--
            Technically, lunchtime is at any moment. It's just a wave function.
        • (Score: 0) by Anonymous Coward on Thursday March 06 2014, @11:58AM

          by Anonymous Coward on Thursday March 06 2014, @11:58AM (#11875)

          Because, if you have the option to log in with OpenID, a user is likely to log in if he sees one thing that catches his interest. Then, once he is logged in, he will see your other services, possibly deciding that he is interested in those.

          If, on the other hand, one needs to create an account to log in, the barrier is larger, and a user who sees one thing that catches his interest is more likely to not bother. To attract new users with this model, you need to build your image beforehand.

      • (Score: 0) by Anonymous Coward on Thursday March 06 2014, @10:35PM

        by Anonymous Coward on Thursday March 06 2014, @10:35PM (#12265)

        No idea.
        How about asking Atlassian why there is a need to send user data to google

        -
        Privacy policy designed to distribute user data should be called Sharing Policy

    • (Score: 0) by Anonymous Coward on Wednesday March 05 2014, @06:53PM

      by Anonymous Coward on Wednesday March 05 2014, @06:53PM (#11458)
      Doh. If you're that worried about being tracked you'd prefer keeping things separate. Yahoo, google, facebook etc stuck in different "silos". That way Facebook/Google have to work with Yahoo in order to get the "full picture".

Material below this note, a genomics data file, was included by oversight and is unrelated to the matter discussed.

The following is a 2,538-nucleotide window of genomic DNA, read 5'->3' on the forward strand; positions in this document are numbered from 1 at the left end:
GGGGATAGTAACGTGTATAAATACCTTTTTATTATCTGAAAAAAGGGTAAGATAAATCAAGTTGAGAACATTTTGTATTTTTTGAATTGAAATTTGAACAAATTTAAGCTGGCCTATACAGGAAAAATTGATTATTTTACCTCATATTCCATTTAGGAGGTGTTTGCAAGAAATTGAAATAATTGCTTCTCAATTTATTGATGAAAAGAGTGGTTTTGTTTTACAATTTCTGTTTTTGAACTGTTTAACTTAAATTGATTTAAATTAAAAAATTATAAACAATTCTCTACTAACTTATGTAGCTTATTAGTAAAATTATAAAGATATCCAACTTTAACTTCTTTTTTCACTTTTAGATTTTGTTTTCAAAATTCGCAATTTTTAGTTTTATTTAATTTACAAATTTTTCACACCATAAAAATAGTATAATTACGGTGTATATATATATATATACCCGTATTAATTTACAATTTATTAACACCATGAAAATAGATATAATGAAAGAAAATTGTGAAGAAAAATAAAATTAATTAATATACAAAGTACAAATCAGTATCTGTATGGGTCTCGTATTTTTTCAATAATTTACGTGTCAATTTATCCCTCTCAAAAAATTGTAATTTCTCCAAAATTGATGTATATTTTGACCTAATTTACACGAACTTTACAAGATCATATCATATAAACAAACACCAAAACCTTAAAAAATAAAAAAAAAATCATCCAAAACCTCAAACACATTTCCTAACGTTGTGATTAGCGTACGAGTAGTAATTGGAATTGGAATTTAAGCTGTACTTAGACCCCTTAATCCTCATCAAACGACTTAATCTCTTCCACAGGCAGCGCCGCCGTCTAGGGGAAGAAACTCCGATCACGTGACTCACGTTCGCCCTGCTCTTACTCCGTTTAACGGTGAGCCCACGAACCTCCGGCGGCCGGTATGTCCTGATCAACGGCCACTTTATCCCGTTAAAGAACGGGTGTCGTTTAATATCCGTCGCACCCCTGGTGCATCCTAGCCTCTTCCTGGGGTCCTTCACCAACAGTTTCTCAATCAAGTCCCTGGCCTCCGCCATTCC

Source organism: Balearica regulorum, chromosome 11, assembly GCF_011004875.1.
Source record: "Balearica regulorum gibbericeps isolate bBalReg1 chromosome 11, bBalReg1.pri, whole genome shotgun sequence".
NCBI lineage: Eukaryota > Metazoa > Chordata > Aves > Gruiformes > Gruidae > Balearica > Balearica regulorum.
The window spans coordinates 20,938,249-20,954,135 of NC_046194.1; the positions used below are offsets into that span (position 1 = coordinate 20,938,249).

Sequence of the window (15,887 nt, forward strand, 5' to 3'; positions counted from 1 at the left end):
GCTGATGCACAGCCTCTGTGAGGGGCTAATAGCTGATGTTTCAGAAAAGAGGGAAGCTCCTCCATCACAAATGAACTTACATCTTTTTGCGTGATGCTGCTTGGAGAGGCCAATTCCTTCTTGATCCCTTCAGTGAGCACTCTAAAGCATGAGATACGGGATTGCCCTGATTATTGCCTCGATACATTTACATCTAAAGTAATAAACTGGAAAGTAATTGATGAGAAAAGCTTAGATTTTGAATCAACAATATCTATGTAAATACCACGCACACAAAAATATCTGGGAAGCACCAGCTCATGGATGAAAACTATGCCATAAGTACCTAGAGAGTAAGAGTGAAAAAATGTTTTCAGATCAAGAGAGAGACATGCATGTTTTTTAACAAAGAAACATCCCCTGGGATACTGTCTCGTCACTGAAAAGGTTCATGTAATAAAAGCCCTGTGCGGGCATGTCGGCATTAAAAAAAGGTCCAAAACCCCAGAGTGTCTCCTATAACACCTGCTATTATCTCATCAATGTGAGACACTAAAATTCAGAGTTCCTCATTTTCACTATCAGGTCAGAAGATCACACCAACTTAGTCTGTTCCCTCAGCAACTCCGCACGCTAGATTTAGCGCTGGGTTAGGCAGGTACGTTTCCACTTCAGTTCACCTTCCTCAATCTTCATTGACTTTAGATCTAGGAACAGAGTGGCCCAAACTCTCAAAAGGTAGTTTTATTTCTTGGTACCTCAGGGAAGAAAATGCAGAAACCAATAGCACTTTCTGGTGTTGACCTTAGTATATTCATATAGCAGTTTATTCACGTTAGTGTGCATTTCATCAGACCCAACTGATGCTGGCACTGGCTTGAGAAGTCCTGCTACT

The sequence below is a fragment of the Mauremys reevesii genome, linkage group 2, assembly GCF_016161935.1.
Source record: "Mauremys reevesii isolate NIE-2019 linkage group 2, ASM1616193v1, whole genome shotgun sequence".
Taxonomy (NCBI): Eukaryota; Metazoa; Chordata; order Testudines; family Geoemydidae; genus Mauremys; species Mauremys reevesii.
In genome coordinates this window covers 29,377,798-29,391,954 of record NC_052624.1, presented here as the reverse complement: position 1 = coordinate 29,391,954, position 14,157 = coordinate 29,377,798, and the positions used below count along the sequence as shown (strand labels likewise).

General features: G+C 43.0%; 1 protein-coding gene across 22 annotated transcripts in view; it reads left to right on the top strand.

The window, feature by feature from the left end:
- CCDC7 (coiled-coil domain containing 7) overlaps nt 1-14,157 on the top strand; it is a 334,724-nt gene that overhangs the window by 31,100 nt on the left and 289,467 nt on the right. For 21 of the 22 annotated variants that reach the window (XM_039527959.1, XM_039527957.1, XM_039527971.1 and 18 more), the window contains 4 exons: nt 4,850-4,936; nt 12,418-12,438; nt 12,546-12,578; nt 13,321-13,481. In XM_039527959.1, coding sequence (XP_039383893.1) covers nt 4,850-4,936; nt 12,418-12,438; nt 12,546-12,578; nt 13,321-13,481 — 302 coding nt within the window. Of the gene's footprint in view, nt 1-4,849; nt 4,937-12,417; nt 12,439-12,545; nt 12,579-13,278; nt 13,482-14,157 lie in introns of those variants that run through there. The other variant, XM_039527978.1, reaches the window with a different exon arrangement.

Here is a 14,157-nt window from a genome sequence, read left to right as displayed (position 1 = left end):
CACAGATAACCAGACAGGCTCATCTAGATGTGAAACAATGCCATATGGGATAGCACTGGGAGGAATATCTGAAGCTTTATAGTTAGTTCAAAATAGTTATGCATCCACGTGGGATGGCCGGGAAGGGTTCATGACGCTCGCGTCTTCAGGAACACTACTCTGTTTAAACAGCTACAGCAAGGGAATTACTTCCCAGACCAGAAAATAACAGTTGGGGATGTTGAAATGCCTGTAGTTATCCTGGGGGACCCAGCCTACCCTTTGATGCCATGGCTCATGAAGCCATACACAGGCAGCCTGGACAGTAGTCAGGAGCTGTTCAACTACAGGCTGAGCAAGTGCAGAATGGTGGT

In contrast if you were using the same login for everything you're an easier target to track (and if you weren't doing that, this wouldn't really affect you except it does make it harder for you to accidentally login using the wrong account by mistake).
    • (Score: 1) by gishzida on Thursday March 06 2014, @12:51AM

      by gishzida (2870) on Thursday March 06 2014, @12:51AM (#11630) Journal

      Yahoo Beta???!!!

  • (Score: 3, Insightful) by NecroDM on Wednesday March 05 2014, @06:28PM

    by NecroDM (376) on Wednesday March 05 2014, @06:28PM (#11443)

    As if Yahoo wasn't sufficiently in decline and yet they want to cut the integration with what people regularly use?
    You're doing it wrong, if you want people to use your services you make your services attractive by making them compatible with already existing services, otherwise who'll want to use them?
    Removing features is a good way to lose customers.

  • (Score: 2) by VLM on Wednesday March 05 2014, @06:46PM

    by VLM (445) on Wednesday March 05 2014, @06:46PM (#11454)

    "Internet portal"

    The 90s called and wanted me to tell you to get into the lucrative dog food delivery over the internet business LOL

    I have some more free advice, which is to forbid all mobile access to yahoo other than thru a soon to be released "yahoophone". What could possibly go wrong?

    Also scrap that clunky TCP/IP and switch to pure SNA source route bridging. Users are gonna love that 3270 terminal interface. I got some spare token ring junk out back if you need it.